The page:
Time after time I’ve found myself sitting around a big banquette table in a restaurant with Chinese men and women eating a large meal. Time after time the women controlled the conversation: they talked among each other, made jokes, giggled, asked me funny questions, told stories, and carried on discussions. All the while the men sat as [...]
Time after time I’ve found myself sitting around a big banquette table in a restaurant with Chinese men and women eating a large meal. Time after time the women controlled the conversation: they talked among each other, made jokes, giggled, asked me funny questions, told stories, and carried on discussions. All the while the men sat as silent as stones, staring straight ahead, and looking dead bored. If I asked them a question they would generally answer quickly and then shut up again or one of their female companions would take on their conversational burden.
“Chinese people like men who don’t talk very much,” a Chinese woman explained to me. I nodded my head while she added to her statement: “Men will talk a lot if they are with other men, but they talk about big things like politics or how to make money or about male friendship. They don’t talk about little things like shopping like women do.”
But if alcohol is on the table the bunch of otherwise bored looking men all of a sudden become boisterous and gregarious. The tables shift, and the meeting becomes a man’s affair. One could say that Chinese men need a little booze to loosen them up, but I think it’s deeper than this: the presence of alcohol turns the situation masculine, and the men take the lead.
My friend’s statement about males gravitating towards talking about “big issues” was correct. They do. Well, right after they finish talking about basketball.
“Do you think Taiwan is a part of China?” I’m often asked almost before a new male acquaintance gets my name.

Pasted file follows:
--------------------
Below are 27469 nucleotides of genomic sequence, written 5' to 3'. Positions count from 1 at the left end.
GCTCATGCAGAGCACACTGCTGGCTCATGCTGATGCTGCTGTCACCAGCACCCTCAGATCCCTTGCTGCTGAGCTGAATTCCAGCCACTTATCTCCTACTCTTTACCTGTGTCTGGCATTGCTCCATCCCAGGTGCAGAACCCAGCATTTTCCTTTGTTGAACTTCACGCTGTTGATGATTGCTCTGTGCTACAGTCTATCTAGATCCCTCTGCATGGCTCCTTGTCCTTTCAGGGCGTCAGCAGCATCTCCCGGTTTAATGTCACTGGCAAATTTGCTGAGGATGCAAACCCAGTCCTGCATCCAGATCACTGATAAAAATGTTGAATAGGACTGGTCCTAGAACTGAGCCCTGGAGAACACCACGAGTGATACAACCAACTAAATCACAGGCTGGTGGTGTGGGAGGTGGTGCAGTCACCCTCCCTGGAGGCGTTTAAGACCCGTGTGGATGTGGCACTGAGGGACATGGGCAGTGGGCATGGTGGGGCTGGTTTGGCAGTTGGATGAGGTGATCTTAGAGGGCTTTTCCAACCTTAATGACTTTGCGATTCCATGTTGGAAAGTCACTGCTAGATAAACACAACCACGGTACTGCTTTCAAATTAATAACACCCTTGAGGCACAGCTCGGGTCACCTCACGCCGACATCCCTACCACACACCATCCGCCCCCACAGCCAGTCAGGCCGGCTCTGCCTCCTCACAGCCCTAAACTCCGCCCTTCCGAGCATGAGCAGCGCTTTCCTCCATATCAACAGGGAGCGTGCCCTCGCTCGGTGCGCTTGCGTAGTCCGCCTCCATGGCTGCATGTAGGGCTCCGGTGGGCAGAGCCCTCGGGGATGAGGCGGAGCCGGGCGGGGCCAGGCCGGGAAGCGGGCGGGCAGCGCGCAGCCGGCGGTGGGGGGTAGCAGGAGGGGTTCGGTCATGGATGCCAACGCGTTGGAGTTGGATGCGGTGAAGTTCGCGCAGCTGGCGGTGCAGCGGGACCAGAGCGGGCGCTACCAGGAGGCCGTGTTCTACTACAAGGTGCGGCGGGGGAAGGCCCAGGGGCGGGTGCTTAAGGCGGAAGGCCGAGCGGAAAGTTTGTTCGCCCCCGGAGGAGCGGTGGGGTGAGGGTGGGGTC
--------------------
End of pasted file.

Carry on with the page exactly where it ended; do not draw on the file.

“Taiwan use to be a part of China but now it’s not, and there’s nothing you can do about it,” is usually how I respond.
“I think the Chinese government is acting too weak,” is a common follow up.
“You can’t fight the USA,” I usually respond, knowing where the conversation is going, “they owe you too much money. A war would be stupid.”
“Well, not now, but maybe someday . . .”
Sometimes it is a relief to talk with women about shopping.
It is obvious in China that there is are very strictly followed social protocols for most all situations, and, depending on circumstance, the Chinese act very differently depending on what sex they are. Gender lines and roles are very well drawn in this country.
“My husband doesn’t talk to me, he doesn’t care what I have to say because I am a woman,” my friend continue. “Chinese men don’t listen to women.”
I then asked her to describe for me the typical Chinese male character.
“Men should make the money for the family, they should have good jobs, and be successful,” she replied as though it were a matter of fact.
“What about women?” I asked.
“Chinese women should be thin, have light skin, and black hair. Men like women who listen to what they say, who are obedient, and who don’t disagree with them. They also don’t like it if we call them on the phone asking a lot of questions like, ‘What are you doing? When are you going to be home? Is your business meeting with a man or woman? Did you touch each other?”
The last statement made her giggle shyly.
There are very tight stereotypes of what defines the sexes in China, but rather than rejecting or trying to disprove them as we are prone to doing in the West the Chinese often try their hardest to live up to them — or at least have everyone around them believe they do.
It would be an understatement to say that the social eye reigns supreme in China: people see themselves how they think their society sees them. There is a protocol of behavior that is followed to the hilt, and transgressions are met with ridicule, gossip, and a loss of face. It is my impression that there are few things worse than being atypical or unique in Chinese society. If you’re male you act as men are suppose to act; if you’re female, you fall into your gender fold.